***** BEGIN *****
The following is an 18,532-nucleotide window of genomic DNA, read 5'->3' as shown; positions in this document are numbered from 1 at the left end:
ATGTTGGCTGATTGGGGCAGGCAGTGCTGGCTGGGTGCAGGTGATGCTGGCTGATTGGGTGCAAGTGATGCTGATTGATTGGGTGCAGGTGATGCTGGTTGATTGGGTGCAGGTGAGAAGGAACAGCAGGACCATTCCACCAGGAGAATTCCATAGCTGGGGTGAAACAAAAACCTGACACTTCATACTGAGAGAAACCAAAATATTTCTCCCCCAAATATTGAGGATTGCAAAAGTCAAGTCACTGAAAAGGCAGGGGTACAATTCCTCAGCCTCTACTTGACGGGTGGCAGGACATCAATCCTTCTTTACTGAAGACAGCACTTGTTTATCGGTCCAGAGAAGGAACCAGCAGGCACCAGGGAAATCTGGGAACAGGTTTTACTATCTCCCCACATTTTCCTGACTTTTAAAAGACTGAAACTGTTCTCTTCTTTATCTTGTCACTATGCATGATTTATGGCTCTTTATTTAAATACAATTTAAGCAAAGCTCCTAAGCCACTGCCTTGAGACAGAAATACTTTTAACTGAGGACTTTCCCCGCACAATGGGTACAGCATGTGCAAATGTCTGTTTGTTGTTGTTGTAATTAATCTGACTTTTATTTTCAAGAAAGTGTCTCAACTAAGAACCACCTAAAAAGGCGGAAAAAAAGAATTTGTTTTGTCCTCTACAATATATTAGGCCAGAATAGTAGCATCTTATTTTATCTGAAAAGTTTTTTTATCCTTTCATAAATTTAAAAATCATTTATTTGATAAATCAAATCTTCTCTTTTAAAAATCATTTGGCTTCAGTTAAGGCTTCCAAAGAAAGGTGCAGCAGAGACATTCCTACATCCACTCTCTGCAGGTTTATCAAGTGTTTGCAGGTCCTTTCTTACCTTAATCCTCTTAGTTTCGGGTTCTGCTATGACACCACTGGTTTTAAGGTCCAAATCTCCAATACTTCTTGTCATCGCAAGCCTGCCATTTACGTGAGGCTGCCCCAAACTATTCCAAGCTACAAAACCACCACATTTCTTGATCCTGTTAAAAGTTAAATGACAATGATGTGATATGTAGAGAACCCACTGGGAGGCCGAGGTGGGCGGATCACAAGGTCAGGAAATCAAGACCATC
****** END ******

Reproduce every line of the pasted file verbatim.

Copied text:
The following is an 18,532-nucleotide window of genomic DNA, read 5'->3' as shown; positions in this document are numbered from 1 at the left end:
ATGTTGGCTGATTGGGGCAGGCAGTGCTGGCTGGGTGCAGGTGATGCTGGCTGATTGGGTGCAAGTGATGCTGATTGATTGGGTGCAGGTGATGCTGGTTGATTGGGTGCAGGTGAGAAGGAACAGCAGGACCATTCCACCAGGAGAATTCCATAGCTGGGGTGAAACAAAAACCTGACACTTCATACTGAGAGAAACCAAAATATTTCTCCCCCAAATATTGAGGATTGCAAAAGTCAAGTCACTGAAAAGGCAGGGGTACAATTCCTCAGCCTCTACTTGACGGGTGGCAGGACATCAATCCTTCTTTACTGAAGACAGCACTTGTTTATCGGTCCAGAGAAGGAACCAGCAGGCACCAGGGAAATCTGGGAACAGGTTTTACTATCTCCCCACATTTTCCTGACTTTTAAAAGACTGAAACTGTTCTCTTCTTTATCTTGTCACTATGCATGATTTATGGCTCTTTATTTAAATACAATTTAAGCAAAGCTCCTAAGCCACTGCCTTGAGACAGAAATACTTTTAACTGAGGACTTTCCCCGCACAATGGGTACAGCATGTGCAAATGTCTGTTTGTTGTTGTTGTAATTAATCTGACTTTTATTTTCAAGAAAGTGTCTCAACTAAGAACCACCTAAAAAGGCGGAAAAAAAGAATTTGTTTTGTCCTCTACAATATATTAGGCCAGAATAGTAGCATCTTATTTTATCTGAAAAGTTTTTTTATCCTTTCATAAATTTAAAAATCATTTATTTGATAAATCAAATCTTCTCTTTTAAAAATCATTTGGCTTCAGTTAAGGCTTCCAAAGAAAGGTGCAGCAGAGACATTCCTACATCCACTCTCTGCAGGTTTATCAAGTGTTTGCAGGTCCTTTCTTACCTTAATCCTCTTAGTTTCGGGTTCTGCTATGACACCACTGGTTTTAAGGTCCAAATCTCCAATACTTCTTGTCATCGCAAGCCTGCCATTTACGTGAGGCTGCCCCAAACTATTCCAAGCTACAAAACCACCACATTTCTTGATCCTGTTAAAAGTTAAATGACAATGATGTGATATGTAGAGAACCCACTGGGAGGCCGAGGTGGGCGGATCACAAGGTCAGGAAATCAAGACCATC